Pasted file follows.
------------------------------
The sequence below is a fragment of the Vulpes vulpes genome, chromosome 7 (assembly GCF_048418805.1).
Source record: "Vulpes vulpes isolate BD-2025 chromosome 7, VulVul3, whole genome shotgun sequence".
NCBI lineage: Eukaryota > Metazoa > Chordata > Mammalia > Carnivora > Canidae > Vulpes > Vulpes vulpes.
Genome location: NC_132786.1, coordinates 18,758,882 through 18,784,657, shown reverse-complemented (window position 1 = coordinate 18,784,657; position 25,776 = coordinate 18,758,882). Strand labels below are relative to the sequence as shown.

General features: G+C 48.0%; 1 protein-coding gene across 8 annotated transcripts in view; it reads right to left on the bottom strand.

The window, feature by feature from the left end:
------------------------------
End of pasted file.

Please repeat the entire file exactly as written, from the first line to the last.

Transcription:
The sequence below is a fragment of the Vulpes vulpes genome, chromosome 7 (assembly GCF_048418805.1).
Source record: "Vulpes vulpes isolate BD-2025 chromosome 7, VulVul3, whole genome shotgun sequence".
NCBI lineage: Eukaryota > Metazoa > Chordata > Mammalia > Carnivora > Canidae > Vulpes > Vulpes vulpes.
Genome location: NC_132786.1, coordinates 18,758,882 through 18,784,657, shown reverse-complemented (window position 1 = coordinate 18,784,657; position 25,776 = coordinate 18,758,882). Strand labels below are relative to the sequence as shown.

General features: G+C 48.0%; 1 protein-coding gene across 8 annotated transcripts in view; it reads right to left on the bottom strand.

The window, feature by feature from the left end: